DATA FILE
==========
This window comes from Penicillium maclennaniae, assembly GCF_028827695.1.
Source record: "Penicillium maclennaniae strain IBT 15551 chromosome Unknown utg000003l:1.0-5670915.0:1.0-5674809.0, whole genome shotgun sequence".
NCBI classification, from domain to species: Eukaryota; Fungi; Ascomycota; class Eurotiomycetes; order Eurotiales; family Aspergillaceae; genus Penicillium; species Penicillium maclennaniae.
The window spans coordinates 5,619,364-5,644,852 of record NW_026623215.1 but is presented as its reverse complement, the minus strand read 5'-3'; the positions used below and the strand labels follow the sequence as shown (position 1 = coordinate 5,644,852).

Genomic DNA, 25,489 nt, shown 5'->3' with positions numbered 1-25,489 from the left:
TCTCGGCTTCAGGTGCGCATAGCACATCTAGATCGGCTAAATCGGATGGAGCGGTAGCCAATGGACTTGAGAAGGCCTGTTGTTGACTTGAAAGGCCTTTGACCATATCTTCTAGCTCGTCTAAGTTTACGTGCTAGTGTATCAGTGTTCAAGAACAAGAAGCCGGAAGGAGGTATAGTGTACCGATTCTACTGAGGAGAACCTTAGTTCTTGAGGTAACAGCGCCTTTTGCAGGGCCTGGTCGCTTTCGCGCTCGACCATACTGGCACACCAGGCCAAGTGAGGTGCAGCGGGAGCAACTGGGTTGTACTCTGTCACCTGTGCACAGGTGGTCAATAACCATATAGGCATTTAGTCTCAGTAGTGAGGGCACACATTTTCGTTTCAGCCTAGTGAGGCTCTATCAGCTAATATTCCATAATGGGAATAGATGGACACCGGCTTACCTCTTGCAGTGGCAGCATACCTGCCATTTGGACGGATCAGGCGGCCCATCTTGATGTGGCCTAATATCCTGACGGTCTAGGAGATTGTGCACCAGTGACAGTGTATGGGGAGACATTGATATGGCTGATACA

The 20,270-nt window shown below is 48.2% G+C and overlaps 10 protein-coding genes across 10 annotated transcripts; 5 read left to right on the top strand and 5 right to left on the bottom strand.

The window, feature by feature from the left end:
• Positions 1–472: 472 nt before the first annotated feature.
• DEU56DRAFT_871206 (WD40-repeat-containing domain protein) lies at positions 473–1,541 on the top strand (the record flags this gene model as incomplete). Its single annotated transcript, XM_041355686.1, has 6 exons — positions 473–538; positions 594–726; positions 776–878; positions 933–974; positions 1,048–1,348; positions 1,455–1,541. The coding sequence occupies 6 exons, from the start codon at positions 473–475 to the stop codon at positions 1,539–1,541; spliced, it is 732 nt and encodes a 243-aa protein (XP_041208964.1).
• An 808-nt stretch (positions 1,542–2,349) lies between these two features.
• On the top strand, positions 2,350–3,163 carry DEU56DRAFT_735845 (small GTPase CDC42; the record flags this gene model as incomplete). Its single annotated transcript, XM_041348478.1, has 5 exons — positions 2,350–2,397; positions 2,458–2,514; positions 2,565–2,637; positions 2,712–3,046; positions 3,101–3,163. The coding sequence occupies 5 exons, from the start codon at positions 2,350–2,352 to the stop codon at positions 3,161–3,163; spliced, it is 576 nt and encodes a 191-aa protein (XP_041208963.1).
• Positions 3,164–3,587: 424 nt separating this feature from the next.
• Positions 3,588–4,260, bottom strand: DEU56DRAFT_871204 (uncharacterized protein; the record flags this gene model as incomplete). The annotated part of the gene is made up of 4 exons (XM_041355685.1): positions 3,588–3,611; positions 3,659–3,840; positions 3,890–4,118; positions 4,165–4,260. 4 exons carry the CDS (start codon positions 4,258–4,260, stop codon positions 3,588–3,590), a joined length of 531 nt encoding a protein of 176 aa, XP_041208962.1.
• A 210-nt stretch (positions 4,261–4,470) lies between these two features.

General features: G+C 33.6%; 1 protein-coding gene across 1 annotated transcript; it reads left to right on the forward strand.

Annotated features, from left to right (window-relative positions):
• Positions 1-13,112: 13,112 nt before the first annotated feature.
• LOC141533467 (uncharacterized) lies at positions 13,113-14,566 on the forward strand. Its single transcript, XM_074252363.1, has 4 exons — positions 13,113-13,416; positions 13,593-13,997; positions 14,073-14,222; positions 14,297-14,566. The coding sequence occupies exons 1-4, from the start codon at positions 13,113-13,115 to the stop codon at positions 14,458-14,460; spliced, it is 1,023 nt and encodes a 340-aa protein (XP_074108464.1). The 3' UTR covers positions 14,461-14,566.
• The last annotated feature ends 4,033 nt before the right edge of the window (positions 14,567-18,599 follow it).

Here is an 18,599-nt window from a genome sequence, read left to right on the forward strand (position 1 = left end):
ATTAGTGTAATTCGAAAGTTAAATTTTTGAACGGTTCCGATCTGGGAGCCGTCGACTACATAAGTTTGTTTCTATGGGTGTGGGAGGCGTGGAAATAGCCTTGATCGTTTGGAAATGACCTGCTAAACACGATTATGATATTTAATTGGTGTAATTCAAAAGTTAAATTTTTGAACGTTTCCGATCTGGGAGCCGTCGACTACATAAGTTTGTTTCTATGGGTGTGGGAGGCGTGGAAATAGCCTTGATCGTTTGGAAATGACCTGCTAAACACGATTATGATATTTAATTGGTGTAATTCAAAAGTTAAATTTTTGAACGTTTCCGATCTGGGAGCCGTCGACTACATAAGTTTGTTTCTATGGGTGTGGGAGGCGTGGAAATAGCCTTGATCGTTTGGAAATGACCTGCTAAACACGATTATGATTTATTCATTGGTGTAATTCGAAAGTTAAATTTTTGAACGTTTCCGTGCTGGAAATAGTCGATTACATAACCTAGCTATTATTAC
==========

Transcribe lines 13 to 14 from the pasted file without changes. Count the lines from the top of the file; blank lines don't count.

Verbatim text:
• Positions 3,164–3,587: 424 nt separating this feature from the next.
• Positions 3,588–4,260, bottom strand: DEU56DRAFT_871204 (uncharacterized protein; the record flags this gene model as incomplete). The annotated part of the gene is made up of 4 exons (XM_041355685.1): positions 3,588–3,611; positions 3,659–3,840; positions 3,890–4,118; positions 4,165–4,260. 4 exons carry the CDS (start codon positions 4,258–4,260, stop codon positions 3,588–3,590), a joined length of 531 nt encoding a protein of 176 aa, XP_041208962.1.